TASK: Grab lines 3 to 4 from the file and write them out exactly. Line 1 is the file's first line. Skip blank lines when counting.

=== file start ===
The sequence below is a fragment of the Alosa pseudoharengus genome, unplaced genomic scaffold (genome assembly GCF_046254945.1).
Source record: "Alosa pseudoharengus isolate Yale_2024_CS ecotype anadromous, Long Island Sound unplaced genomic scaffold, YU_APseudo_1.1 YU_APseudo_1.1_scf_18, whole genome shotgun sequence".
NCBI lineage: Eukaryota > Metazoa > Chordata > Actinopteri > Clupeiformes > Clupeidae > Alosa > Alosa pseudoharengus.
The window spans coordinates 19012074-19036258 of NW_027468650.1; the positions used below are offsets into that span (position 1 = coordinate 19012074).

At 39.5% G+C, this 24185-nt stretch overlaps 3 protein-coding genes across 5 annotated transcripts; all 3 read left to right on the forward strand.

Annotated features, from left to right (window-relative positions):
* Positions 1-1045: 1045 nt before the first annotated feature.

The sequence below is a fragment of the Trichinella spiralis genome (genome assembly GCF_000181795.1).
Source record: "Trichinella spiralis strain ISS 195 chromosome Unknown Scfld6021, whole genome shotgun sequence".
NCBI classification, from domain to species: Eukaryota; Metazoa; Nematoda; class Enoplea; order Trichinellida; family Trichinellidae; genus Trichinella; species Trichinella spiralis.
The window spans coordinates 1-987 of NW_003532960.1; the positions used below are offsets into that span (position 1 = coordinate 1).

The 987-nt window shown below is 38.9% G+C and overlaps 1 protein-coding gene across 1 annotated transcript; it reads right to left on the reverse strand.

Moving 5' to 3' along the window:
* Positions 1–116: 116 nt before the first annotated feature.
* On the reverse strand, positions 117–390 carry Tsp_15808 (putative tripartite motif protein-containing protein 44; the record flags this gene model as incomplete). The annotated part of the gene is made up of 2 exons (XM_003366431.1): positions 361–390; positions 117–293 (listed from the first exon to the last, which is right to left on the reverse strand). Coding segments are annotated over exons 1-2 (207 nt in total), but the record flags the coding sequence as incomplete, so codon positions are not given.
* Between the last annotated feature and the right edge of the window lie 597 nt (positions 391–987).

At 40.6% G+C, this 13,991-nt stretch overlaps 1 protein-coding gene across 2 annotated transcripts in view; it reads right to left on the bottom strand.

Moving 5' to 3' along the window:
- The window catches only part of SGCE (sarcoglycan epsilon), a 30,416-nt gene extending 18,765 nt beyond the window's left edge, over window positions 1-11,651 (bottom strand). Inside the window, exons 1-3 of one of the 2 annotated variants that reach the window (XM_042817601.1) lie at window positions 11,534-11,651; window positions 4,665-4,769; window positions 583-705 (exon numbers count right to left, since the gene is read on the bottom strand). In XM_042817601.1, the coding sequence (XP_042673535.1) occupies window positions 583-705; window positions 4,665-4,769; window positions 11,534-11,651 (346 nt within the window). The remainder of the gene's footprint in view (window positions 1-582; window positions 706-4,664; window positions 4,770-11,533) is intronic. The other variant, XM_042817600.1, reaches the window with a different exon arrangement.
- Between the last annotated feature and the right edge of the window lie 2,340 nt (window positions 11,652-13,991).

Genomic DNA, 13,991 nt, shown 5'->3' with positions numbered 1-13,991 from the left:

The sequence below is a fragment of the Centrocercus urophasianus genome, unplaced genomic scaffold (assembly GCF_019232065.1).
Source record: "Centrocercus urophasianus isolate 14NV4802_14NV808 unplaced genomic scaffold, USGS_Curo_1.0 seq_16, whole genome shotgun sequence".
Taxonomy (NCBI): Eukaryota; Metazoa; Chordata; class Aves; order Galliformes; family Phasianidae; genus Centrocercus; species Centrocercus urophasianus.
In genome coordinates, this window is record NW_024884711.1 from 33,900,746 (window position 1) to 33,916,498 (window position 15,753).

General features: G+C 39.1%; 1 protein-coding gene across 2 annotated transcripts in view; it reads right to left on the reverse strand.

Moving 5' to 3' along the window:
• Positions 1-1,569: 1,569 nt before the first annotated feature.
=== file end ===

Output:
NCBI lineage: Eukaryota > Metazoa > Chordata > Actinopteri > Clupeiformes > Clupeidae > Alosa > Alosa pseudoharengus.
The window spans coordinates 19012074-19036258 of NW_027468650.1; the positions used below are offsets into that span (position 1 = coordinate 19012074).